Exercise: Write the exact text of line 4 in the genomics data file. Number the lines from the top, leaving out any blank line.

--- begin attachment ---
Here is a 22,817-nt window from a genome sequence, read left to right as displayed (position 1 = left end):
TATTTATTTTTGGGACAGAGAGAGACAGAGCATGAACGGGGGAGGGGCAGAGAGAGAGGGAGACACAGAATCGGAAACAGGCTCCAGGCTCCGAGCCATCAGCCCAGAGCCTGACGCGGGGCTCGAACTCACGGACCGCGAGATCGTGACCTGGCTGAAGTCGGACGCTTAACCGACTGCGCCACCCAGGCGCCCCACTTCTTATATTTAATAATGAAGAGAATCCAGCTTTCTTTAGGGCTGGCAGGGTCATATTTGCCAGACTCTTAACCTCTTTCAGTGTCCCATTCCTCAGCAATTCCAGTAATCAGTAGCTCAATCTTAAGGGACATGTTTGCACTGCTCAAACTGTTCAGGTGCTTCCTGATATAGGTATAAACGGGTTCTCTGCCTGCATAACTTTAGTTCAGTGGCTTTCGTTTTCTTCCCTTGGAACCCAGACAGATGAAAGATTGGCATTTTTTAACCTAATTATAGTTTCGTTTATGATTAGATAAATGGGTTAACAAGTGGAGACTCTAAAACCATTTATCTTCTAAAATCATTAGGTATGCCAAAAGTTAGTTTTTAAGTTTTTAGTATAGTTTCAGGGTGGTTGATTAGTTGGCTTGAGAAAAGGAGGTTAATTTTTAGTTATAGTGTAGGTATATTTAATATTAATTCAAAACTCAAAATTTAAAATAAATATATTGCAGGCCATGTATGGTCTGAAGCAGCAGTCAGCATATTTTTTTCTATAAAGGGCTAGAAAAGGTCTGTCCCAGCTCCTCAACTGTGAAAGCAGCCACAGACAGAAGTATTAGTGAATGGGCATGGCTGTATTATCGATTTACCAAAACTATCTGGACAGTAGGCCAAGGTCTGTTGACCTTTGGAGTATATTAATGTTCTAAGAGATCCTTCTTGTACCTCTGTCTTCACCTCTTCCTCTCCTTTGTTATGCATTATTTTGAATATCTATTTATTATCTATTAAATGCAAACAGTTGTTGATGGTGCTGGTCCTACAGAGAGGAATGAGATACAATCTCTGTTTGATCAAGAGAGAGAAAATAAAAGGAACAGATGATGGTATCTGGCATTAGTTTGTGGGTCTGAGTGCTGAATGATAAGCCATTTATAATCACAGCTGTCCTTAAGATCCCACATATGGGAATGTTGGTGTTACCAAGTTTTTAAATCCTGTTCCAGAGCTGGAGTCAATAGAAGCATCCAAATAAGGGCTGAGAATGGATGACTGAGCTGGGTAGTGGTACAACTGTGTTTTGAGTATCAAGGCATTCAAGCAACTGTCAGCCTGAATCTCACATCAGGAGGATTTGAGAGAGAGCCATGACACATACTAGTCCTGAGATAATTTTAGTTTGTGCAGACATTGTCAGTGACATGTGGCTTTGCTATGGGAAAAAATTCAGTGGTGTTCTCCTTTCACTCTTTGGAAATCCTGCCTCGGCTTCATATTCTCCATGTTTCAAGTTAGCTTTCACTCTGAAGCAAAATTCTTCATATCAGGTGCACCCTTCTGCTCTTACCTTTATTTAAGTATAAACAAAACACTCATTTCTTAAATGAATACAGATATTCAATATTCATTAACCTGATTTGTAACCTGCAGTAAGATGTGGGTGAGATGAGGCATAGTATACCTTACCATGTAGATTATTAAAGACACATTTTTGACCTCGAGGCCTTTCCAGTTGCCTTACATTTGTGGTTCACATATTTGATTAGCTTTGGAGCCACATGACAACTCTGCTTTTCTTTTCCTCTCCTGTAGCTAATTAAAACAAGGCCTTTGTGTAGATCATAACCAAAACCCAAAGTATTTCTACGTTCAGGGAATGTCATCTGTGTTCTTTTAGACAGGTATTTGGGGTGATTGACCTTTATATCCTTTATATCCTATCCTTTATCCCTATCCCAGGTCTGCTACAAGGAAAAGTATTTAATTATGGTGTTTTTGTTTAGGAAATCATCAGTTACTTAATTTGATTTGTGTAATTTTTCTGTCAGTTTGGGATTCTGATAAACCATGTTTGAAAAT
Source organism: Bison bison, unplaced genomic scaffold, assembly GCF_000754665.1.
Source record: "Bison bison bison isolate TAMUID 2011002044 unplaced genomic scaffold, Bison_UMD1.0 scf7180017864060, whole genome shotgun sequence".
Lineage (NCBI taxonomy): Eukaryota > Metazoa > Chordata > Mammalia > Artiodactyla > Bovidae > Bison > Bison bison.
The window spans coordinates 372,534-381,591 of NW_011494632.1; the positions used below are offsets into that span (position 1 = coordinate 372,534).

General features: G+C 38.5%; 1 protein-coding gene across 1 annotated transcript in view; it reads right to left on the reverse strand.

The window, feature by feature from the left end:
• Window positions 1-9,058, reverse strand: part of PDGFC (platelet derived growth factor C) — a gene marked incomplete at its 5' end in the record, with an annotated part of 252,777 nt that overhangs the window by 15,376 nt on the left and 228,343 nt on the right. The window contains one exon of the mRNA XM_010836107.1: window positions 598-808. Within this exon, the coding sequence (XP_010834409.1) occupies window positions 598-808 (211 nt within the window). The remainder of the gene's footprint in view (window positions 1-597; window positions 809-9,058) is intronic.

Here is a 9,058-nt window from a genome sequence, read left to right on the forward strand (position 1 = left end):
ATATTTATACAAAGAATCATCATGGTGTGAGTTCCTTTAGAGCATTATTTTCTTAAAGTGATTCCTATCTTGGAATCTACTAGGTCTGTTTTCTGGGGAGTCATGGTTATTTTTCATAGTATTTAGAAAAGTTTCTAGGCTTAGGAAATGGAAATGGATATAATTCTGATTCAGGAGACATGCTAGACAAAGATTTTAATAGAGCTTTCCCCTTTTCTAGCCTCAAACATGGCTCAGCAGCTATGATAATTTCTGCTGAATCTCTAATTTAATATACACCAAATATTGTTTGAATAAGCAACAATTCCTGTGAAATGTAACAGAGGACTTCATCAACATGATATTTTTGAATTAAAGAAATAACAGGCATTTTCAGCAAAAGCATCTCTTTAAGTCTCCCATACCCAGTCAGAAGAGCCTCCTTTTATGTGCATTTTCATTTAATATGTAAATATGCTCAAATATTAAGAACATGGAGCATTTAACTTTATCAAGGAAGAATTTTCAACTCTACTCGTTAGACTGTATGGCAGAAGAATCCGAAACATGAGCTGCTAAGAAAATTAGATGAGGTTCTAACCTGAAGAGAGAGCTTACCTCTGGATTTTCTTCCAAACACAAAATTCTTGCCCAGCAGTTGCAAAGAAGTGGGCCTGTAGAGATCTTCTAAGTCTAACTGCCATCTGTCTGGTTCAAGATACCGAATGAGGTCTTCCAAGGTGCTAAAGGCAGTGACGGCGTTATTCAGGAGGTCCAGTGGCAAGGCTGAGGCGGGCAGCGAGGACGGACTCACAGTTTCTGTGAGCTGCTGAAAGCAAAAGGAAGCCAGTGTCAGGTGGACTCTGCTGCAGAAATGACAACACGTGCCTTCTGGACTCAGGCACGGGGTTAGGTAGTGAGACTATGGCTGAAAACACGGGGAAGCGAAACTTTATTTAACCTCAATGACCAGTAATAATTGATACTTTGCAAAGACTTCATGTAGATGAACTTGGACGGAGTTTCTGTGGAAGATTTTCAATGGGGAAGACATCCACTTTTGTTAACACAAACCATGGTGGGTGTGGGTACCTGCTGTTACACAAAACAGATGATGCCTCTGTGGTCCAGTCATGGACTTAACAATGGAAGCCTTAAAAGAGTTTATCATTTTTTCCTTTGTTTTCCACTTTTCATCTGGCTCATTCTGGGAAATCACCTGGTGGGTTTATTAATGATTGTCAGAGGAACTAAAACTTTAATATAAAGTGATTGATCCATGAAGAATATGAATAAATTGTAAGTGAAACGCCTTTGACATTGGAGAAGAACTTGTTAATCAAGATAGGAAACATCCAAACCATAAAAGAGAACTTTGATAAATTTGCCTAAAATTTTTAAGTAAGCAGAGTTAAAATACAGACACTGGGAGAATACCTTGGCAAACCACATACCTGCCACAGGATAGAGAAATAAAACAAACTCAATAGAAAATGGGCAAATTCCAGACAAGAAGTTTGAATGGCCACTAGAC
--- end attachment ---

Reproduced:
Source record: "Bison bison bison isolate TAMUID 2011002044 unplaced genomic scaffold, Bison_UMD1.0 scf7180017864060, whole genome shotgun sequence".